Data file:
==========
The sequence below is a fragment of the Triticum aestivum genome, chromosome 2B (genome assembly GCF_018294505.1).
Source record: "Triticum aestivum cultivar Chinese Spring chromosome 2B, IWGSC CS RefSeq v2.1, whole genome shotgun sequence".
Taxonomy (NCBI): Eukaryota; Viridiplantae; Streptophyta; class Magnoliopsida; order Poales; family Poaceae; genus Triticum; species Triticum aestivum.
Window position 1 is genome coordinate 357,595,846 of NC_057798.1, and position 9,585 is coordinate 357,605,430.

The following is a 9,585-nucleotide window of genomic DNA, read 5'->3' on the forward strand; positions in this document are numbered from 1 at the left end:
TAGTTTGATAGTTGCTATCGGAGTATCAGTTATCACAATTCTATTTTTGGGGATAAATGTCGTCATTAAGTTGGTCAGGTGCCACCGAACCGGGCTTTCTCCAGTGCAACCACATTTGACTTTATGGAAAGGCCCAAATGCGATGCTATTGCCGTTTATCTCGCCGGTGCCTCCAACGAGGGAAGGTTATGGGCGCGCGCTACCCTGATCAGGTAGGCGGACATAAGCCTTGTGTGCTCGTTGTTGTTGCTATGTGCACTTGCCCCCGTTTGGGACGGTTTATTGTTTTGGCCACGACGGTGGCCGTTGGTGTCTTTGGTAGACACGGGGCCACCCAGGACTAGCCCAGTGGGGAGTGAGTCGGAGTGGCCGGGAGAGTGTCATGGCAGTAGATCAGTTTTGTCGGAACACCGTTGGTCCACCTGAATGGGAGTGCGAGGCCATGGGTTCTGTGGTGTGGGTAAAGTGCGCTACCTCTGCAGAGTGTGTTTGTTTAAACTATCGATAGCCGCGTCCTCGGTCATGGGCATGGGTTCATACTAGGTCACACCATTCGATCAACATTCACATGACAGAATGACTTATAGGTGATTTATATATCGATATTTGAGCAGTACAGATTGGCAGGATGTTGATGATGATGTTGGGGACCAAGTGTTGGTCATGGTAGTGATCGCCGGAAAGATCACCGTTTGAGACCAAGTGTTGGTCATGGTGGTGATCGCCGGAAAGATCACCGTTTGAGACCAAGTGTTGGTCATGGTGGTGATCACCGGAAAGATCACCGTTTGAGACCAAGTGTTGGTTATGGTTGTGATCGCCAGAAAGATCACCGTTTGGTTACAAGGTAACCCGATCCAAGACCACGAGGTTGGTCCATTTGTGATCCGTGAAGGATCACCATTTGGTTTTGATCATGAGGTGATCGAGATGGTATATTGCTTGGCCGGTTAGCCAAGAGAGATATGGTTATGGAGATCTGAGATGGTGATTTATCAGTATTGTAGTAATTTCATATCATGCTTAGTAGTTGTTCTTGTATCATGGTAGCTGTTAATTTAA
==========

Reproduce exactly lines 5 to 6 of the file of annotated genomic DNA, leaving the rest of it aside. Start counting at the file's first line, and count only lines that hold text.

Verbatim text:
The following is a 9,585-nucleotide window of genomic DNA, read 5'->3' on the forward strand; positions in this document are numbered from 1 at the left end:
TAGTTTGATAGTTGCTATCGGAGTATCAGTTATCACAATTCTATTTTTGGGGATAAATGTCGTCATTAAGTTGGTCAGGTGCCACCGAACCGGGCTTTCTCCAGTGCAACCACATTTGACTTTATGGAAAGGCCCAAATGCGATGCTATTGCCGTTTATCTCGCCGGTGCCTCCAACGAGGGAAGGTTATGGGCGCGCGCTACCCTGATCAGGTAGGCGGACATAAGCCTTGTGTGCTCGTTGTTGTTGCTATGTGCACTTGCCCCCGTTTGGGACGGTTTATTGTTTTGGCCACGACGGTGGCCGTTGGTGTCTTTGGTAGACACGGGGCCACCCAGGACTAGCCCAGTGGGGAGTGAGTCGGAGTGGCCGGGAGAGTGTCATGGCAGTAGATCAGTTTTGTCGGAACACCGTTGGTCCACCTGAATGGGAGTGCGAGGCCATGGGTTCTGTGGTGTGGGTAAAGTGCGCTACCTCTGCAGAGTGTGTTTGTTTAAACTATCGATAGCCGCGTCCTCGGTCATGGGCATGGGTTCATACTAGGTCACACCATTCGATCAACATTCACATGACAGAATGACTTATAGGTGATTTATATATCGATATTTGAGCAGTACAGATTGGCAGGATGTTGATGATGATGTTGGGGACCAAGTGTTGGTCATGGTAGTGATCGCCGGAAAGATCACCGTTTGAGACCAAGTGTTGGTCATGGTGGTGATCGCCGGAAAGATCACCGTTTGAGACCAAGTGTTGGTCATGGTGGTGATCACCGGAAAGATCACCGTTTGAGACCAAGTGTTGGTTATGGTTGTGATCGCCAGAAAGATCACCGTTTGGTTACAAGGTAACCCGATCCAAGACCACGAGGTTGGTCCATTTGTGATCCGTGAAGGATCACCATTTGGTTTTGATCATGAGGTGATCGAGATGGTATATTGCTTGGCCGGTTAGCCAAGAGAGATATGGTTATGGAGATCTGAGATGGTGATTTATCAGTATTGTAGTAATTTCATATCATGCTTAGTAGTTGTTCTTGTATCATGGTAGCTGTTAATTTAA